Configuring Salt

Salt configuration is very simple. The default configuration for the master will work for most installations and the only requirement for setting up a minion is to set the location of the master in the minion configuration file.

The configuration files will be installed to /etc/salt and are named after the respective components, /etc/salt/master, and /etc/salt/minion.

Master Configuration

By default the Salt master listens on ports 4505 and 4506 on all interfaces (0.0.0.0). To bind Salt to a specific IP, redefine the "interface" directive in the master configuration file, typically /etc/salt/master, as follows:

- #interface: 0.0.0.0
+ interface: 10.0.0.1

After updating the configuration file, restart the Salt master. See the master configuration reference for more details about other configurable options.

Minion Configuration

Although there are many Salt Minion configuration options, configuring a Salt Minion is very simple. By default a Salt Minion will try to connect to the DNS name "salt"; if the Minion is able to resolve that name correctly, no configuration is needed.

If the DNS name "salt" does not resolve to point to the correct location of the Master, redefine the "master" directive in the minion configuration file, typically /etc/salt/minion, as follows:

- #master: salt
+ master: 10.0.0.1

After updating the configuration file, restart the Salt minion. See the minion configuration reference for more details about other configurable options.

Proxy Minion Configuration

A proxy minion emulates the behaviour of a regular minion and inherits their options.

Similarly, the configuration file is /etc/salt/proxy and the proxy tries to connect to the DNS name "salt".

In addition to the regular minion options, there are several proxy-specific - see the proxy minion configuration reference.

Running Salt

  1. Start the master in the foreground (to daemonize the process, pass the -d flag):

    salt-master
    
  2. Start the minion in the foreground (to daemonize the process, pass the -d flag):

    salt-minion
    

Having trouble?

The simplest way to troubleshoot Salt is to run the master and minion in the foreground with log level set to debug:

salt-master --log-level=debug

For information on salt's logging system please see the logging document.

Run as an unprivileged (non-root) user

To run Salt as another user, set the user parameter in the master config file.

Additionally, ownership, and permissions need to be set such that the desired user can read from and write to the following directories (and their subdirectories, where applicable):

  • /etc/salt
  • /var/cache/salt
  • /var/log/salt
  • /var/run/salt

More information about running salt as a non-privileged user can be found here.

There is also a full troubleshooting guide available.

Key Identity

Salt provides commands to validate the identity of your Salt master and Salt minions before the initial key exchange. Validating key identity helps avoid inadvertently connecting to the wrong Salt master, and helps prevent a potential MiTM attack when establishing the initial connection.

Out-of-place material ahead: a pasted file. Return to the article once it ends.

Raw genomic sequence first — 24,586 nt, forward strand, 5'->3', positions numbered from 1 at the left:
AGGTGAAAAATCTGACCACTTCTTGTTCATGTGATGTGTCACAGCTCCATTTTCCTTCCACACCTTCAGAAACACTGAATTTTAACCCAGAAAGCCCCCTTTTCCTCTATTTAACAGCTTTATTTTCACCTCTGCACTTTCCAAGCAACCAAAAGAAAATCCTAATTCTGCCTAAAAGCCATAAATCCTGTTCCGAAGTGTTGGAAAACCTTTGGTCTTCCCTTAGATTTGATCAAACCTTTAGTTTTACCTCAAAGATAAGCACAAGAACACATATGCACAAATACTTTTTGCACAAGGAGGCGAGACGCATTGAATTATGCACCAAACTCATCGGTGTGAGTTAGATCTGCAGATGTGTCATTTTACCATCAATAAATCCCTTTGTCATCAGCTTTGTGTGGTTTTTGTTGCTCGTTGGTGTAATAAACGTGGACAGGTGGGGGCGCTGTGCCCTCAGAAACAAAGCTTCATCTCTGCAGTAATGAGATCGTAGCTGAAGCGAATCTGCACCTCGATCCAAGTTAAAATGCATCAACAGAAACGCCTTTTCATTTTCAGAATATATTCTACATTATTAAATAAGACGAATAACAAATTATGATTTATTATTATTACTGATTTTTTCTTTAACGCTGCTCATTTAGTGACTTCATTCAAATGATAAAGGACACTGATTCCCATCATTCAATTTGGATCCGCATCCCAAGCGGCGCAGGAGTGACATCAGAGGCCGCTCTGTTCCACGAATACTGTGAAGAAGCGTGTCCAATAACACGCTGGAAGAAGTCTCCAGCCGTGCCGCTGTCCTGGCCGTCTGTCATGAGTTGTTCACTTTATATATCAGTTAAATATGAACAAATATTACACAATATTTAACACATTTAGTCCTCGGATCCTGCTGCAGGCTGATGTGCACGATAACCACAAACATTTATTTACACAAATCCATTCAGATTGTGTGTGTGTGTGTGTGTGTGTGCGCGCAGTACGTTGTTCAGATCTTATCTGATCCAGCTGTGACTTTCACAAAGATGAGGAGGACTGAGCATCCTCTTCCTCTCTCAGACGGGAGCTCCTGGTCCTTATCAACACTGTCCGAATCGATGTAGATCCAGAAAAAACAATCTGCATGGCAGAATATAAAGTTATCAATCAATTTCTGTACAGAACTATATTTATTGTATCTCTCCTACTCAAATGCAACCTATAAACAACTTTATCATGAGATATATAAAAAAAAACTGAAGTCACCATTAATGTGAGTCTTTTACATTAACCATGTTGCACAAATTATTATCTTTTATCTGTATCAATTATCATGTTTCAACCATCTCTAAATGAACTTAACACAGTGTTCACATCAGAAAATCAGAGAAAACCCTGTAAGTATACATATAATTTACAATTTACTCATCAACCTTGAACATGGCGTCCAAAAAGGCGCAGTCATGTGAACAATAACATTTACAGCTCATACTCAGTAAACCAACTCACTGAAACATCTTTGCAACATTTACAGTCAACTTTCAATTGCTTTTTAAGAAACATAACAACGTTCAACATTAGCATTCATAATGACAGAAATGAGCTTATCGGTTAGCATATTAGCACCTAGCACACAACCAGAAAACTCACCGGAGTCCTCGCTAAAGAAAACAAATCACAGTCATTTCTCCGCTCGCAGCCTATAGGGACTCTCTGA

Master Key Fingerprint

Print the master key fingerprint by running the following command on the Salt master:

salt-key -F master

Copy the master.pub fingerprint from the Local Keys section, and then set this value as the master_finger in the minion configuration file. Save the configuration file and then restart the Salt minion.

Minion Key Fingerprint

Run the following command on each Salt minion to view the minion key fingerprint:

salt-call --local key.finger

Compare this value to the value that is displayed when you run the salt-key --finger <MINION_ID> command on the Salt master.

Key Management

Salt uses AES encryption for all communication between the Master and the Minion. This ensures that the commands sent to the Minions cannot be tampered with, and that communication between Master and Minion is authenticated through trusted, accepted keys.

Before commands can be sent to a Minion, its key must be accepted on the Master. Run the salt-key command to list the keys known to the Salt Master:

[root@master ~]# salt-key -L
Unaccepted Keys:
alpha
bravo
charlie
delta
Accepted Keys:

This example shows that the Salt Master is aware of four Minions, but none of the keys has been accepted. To accept the keys and allow the Minions to be controlled by the Master, again use the salt-key command:

[root@master ~]# salt-key -A
[root@master ~]# salt-key -L
Unaccepted Keys:
Accepted Keys:
alpha
bravo
charlie
delta

The salt-key command allows for signing keys individually or in bulk. The example above, using -A bulk-accepts all pending keys. To accept keys individually use the lowercase of the same option, -a keyname.

See also

salt-key manpage

Sending Commands

Communication between the Master and a Minion may be verified by running the test.version command:

[root@master ~]# salt alpha test.version
alpha:
    2018.3.4

Communication between the Master and all Minions may be tested in a similar way:

[root@master ~]# salt '*' test.version
alpha:
    2018.3.4
bravo:
    2018.3.4
charlie:
    2018.3.4
delta:
    2018.3.4

Each of the Minions should send a 2018.3.4 response as shown above, or any other salt version installed.

What's Next?

Understanding targeting is important. From there, depending on the way you wish to use Salt, you should also proceed to learn about Remote Execution and Configuration Management.